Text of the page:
NONFICTION: An inspiring and brutal memoir about a young woman’s fight to survive the cruelty of her captors.
Just as Canadian journalist-turned-humanitarian Amanda Lindhout says that she is “continually inspired by the courage and resilience of the Somali people,” readers of her magnificent “A House in the Sky” will be continually inspired by Lindhout, who was kidnapped by Somali rebels in 2008 and held captive for 15 torturous months.
Written with American journalist Sara Corbett, Lindhout’s memoir is a story of a woman who endured the unimaginable: 450 days of rapes and beatings with little food and dirty drinking water, her hands and feet tied so tightly that at times she couldn’t breathe. For weeks at a time, she and Australian photographer Nigel Brennan were kept in isolated houses in black, windowless rooms. Worse, however, were the weeks they spent in apartments close enough to others to hear the muezzins’ call to prayer and the chatter of women shopping. Yet even there, escape — and, at times, hope — was impossible: “It was unclear whether we’d find any help or simply get kidnapped all over again by someone who saw us the same way our captors did — not just as enemies, but enemies worth money.”
As much as “House” is a horror story, it’s also very much a love story: of Lindhout’s love for travel, for family, for adventure and, incredibly, for the Somali people — even her captors, some as young as 14, whom she believes might not have turned violent if Somalia provided its people better educations and opportunities.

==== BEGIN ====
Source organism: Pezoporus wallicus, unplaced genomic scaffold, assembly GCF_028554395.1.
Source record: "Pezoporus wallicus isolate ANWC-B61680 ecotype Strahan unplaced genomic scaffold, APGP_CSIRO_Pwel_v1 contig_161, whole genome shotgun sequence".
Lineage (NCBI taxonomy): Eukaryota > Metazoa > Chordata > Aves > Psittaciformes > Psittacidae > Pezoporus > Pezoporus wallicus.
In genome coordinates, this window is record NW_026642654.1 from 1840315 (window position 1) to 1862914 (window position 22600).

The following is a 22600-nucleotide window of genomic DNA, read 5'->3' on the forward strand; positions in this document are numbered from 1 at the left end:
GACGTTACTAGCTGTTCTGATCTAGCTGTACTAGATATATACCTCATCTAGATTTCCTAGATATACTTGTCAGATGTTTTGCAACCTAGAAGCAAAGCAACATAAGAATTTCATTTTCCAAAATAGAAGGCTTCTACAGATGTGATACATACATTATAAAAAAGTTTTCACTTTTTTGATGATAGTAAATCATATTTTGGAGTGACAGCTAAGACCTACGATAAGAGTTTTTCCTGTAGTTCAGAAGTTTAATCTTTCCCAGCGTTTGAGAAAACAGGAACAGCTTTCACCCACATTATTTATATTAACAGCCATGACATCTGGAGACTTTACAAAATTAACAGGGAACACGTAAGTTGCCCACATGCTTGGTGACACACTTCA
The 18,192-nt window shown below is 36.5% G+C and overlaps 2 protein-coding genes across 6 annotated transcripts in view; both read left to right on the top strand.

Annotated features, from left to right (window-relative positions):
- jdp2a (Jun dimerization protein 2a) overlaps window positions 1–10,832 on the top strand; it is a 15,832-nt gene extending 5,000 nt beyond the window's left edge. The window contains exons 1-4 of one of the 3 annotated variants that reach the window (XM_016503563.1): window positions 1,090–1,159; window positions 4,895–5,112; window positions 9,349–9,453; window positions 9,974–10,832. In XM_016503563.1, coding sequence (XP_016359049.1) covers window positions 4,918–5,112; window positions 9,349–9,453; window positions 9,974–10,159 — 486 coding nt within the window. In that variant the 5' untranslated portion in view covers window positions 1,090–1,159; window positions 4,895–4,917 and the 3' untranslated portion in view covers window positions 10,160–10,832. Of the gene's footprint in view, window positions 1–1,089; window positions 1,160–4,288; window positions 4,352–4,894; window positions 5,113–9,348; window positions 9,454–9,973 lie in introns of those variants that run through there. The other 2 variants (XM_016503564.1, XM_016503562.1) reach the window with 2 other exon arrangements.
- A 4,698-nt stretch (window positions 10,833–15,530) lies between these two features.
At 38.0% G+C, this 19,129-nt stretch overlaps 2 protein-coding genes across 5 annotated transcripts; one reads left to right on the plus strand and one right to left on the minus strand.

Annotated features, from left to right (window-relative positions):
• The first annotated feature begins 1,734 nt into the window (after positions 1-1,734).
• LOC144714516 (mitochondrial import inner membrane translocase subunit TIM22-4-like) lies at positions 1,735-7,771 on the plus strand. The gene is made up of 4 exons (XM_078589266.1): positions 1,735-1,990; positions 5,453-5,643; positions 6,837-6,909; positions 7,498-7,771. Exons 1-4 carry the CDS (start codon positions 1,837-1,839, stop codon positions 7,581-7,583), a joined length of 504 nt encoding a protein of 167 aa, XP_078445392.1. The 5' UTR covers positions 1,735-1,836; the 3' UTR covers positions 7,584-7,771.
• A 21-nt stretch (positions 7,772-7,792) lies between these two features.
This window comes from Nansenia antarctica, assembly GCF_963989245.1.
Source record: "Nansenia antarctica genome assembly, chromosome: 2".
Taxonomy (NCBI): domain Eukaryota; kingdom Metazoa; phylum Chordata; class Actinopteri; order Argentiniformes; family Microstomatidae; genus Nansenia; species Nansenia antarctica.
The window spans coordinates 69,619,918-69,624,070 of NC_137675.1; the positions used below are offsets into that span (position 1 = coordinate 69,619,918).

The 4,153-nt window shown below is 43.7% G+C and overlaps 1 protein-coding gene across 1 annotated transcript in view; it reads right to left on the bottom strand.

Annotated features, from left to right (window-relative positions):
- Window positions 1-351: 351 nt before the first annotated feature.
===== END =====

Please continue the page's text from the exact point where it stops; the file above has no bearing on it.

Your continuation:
As explained in the first chapter, Lindhout’s desire to explore the world started when she was 9 when she bought back-issues of National Geographic “for 25 cents apiece at a thrift store down the road.” Flipping through the magazines “sucked the dankness out of the carpet” in her family’s basement apartment and “lifted the lead” out of the Alberta sky. At 19, after learning that a skilled waitress could earn as much as $700 a night in tips, she began working double shifts at Calgary hot spots to fund extended backpacking trips — first with a friend to Venezuela, Paraguay and Guatemala, and then solo to India, Ethiopia, Pakistan, Afghanistan and Iran. Thrilled by the adventure, Lindhout began freelance writing.
Knowing it was dangerous, but hoping it would launch her career, Lindhout went to Somalia to report on its civil war. Four days in, she and Brennan were kidnapped.
Engrossing from the first page, “A House in the Sky” is a story as monstrous as it is moving, as terrible as it is transforming. Its examination of evil and goodness asks readers to not just consider the contents of others’ hearts but, perhaps more important, the contents of their own.